On 30 December 2004, a memo addressed to James Comey was issued that superseded the infamous memo that defined torture as pain “equivalent in intensity to the pain accompanying serious physical injury, such as organ failure”. The memo to Comey seemed to renounce torture but did nothing of the sort. The key sentence in the opinion is tucked away in footnote 8. It concludes that the new Comey memo did not change the authorizations of interrogation tactics in any earlier memos.
In short, the memo Comey that approved gave a thumbs-up on waterboarding, wall slams, and other forms of torture – all violations of domestic and international law. [..]
On Warrantless Wiretapping
While, to his credit, (Comey) he immediately began raising concerns (pdf), the program was still in existence when the New York Times exposed it in December 2005. This was a year and a half after Comey’s hospital showdown with Gonzales and Card. In fact, the warrantless wiretapping program was supported by a May 2004 legal opinion (pdf) produced by the Justice Department’s Office of Legal Counsel and signed off by Comey, which replaced the 2001 legal opinion Comey had problems with (pdf).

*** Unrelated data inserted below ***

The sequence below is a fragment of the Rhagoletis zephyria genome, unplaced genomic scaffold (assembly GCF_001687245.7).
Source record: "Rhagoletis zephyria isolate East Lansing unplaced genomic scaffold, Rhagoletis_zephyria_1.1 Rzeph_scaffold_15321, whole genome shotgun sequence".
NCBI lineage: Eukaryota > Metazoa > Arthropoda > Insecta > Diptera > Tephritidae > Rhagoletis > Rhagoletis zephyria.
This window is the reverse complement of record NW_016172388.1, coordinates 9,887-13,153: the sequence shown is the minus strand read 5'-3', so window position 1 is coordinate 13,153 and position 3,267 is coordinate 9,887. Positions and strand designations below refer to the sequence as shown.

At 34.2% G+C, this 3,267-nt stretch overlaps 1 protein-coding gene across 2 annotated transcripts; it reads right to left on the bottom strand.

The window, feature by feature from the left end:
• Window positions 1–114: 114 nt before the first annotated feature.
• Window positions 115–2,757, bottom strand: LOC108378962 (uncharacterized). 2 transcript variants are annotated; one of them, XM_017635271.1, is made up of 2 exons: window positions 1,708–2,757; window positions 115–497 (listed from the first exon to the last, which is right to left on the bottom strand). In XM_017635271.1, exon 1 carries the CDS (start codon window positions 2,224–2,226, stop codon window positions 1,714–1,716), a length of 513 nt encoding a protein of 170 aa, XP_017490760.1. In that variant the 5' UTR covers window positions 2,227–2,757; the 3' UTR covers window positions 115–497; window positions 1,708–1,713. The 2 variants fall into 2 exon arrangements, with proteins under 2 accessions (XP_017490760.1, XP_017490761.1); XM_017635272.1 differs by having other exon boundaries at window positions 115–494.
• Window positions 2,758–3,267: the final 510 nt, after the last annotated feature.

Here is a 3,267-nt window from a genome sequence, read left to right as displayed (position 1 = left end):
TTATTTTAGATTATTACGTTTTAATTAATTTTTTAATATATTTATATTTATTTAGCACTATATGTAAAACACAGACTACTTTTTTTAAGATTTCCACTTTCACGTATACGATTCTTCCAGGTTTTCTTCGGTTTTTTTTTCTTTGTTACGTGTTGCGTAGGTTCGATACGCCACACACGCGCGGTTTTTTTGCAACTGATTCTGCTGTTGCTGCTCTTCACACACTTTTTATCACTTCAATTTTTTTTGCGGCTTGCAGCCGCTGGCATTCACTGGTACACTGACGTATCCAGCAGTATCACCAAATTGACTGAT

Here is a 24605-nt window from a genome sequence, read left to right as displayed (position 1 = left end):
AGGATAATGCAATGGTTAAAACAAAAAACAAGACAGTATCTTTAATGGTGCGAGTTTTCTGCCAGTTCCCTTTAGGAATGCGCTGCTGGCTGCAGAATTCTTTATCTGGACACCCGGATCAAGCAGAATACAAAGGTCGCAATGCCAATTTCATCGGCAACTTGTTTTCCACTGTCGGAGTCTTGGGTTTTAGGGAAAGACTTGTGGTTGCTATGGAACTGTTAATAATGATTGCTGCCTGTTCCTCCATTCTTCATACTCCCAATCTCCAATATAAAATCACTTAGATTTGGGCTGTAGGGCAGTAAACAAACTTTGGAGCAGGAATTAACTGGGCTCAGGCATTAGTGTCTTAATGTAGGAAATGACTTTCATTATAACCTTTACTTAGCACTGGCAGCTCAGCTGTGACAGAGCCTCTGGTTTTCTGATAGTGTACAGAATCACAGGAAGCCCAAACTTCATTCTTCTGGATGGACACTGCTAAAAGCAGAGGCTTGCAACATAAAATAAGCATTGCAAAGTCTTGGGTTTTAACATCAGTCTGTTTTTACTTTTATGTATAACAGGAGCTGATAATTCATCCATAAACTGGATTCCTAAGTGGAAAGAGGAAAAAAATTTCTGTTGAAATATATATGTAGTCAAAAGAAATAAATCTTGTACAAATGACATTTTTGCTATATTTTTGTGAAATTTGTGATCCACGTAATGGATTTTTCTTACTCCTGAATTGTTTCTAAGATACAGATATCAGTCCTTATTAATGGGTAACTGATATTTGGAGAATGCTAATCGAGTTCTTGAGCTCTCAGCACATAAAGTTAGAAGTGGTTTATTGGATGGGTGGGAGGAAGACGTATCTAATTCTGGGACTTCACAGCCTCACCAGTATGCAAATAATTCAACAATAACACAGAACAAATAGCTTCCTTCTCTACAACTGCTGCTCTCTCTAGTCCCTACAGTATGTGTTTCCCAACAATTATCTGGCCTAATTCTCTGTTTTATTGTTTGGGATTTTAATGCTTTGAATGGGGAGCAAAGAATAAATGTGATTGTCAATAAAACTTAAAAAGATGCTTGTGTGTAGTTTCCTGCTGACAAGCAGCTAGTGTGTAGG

This, of course, raises the question: just what illegal surveillance program did Comey oppose so much he would resign over it? Last weekend, the Washington Post provided a new theory: the Marina program, which collects internet metadata. Now, the Senate has an opportunity to end the theorizing and find out what exactly Comey objected to.
On Indefinite Detention